The aforementioned guidelines for removing waterlogging on roads in different countries are fundamentally based on directing water from the roadway to lateral gutters. The design criteria of the gutters are generally based on limiting the spread of the flow using a simple uniform flow equation. Ultimately, the flow in the gutters is incorporated into underground drains by different types of inlets, for which the recommendations provide some basic guidelines regarding their location. These circulars in Spain, the USA, and Queensland present the different types of gutters that can be used, how they should be lined, and where they must be placed according to the slopes of the cuts and embankments of the roadway; all guidelines explicitly indicate that the hydraulic behavior for the design discharge should be checked under a uniform regime. Some requirements for flow conditions are suggested in the regulations. The Spanish guidelines recommend limitations for the average water velocity to avoid damages to the drainage elements (i.e., from 0.2–0.6 m/s in sandy terrains with no vegetation to 4.5–6 m/s for concrete-lined gutters). In Queensland, the recommendation is to limit the product of the water thickness and the average speed, that is, the specific discharge, to 0.6 m^{2}/s. Finally, for highways and roads in the USA, the suggested design spread occupies at least the shoulder of the roadway plus one meter, and half the driving lane is recommended for local streets.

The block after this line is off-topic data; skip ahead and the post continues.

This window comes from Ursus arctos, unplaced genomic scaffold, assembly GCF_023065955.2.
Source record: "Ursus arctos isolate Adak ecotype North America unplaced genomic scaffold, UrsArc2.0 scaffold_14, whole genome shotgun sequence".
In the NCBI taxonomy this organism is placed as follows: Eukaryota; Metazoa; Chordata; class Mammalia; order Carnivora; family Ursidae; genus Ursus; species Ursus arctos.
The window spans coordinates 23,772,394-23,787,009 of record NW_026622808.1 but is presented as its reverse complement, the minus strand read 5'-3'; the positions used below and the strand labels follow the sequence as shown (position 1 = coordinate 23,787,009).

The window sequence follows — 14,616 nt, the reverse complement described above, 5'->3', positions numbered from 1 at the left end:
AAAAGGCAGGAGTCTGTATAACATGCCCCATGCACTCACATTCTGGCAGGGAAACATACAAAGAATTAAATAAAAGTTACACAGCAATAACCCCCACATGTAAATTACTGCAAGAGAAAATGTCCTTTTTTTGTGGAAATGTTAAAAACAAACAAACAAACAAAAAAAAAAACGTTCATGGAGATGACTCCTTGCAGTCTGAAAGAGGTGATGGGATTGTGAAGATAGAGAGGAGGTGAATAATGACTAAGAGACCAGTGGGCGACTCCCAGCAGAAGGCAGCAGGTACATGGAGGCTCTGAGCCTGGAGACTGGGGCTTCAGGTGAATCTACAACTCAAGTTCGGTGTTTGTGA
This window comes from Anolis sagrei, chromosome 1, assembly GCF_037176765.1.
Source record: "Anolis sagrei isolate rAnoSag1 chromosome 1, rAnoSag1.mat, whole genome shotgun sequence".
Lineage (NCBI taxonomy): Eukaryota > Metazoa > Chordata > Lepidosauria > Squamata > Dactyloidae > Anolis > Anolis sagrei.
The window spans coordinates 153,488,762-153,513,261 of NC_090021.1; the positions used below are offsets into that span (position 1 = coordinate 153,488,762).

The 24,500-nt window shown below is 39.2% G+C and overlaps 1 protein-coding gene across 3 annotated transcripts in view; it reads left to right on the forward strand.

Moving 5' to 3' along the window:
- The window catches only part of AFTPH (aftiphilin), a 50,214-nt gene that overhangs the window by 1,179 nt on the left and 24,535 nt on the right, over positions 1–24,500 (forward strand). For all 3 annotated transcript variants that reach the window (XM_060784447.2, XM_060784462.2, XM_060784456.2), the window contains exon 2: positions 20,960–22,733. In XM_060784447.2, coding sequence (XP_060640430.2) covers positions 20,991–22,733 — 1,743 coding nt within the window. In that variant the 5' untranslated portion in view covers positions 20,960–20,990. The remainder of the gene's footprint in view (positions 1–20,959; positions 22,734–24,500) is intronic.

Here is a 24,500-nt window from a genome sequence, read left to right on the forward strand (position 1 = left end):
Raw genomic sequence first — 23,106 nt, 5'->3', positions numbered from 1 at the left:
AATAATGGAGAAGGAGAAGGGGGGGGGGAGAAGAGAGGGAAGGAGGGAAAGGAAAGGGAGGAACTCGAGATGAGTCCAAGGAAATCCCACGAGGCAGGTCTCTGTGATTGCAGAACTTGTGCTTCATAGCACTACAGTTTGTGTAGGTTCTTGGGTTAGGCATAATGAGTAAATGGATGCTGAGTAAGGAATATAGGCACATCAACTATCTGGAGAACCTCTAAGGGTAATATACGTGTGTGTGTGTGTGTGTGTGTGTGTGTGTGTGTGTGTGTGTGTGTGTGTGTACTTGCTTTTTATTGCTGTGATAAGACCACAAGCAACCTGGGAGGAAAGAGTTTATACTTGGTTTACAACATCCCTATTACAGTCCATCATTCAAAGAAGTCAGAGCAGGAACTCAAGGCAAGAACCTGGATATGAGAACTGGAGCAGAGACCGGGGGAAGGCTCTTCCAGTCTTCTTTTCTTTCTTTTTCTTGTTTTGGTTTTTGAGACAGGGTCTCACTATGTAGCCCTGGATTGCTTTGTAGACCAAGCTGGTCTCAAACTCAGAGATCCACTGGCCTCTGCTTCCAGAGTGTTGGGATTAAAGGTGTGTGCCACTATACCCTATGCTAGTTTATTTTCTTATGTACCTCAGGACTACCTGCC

Each country adapts its recommendations to its particularities, which results in noticeable differences in the respective design guidelines. For example, in Spain, a return period of 25 years is considered, while in the USA and Queensland (Australia), depending on the road classification, a 10-year period is typically recommended. Additionally, Queensland provides roadway flow thickness and velocity limitations during minor and major storms for transverse and longitudinal flows. In addition, the Spanish guidelines discuss a particular procedure to divide the roadway into small basins, which allows the flow rate to be defined for each inlet. Thus, the set of inlets located at a low point must be capable of absorbing twice the sum of their own projected flow rate and the flow rate corresponding to thirty percent (30%) of the design discharge of up to three upstream inlets in each of the sloping sections that converge at the low point. On the other hand, the drainage design guidelines in the USA suggest some empirical relations, which allow the determination of the inlet efficiency depending on the inlet type and the road longitudinal slope.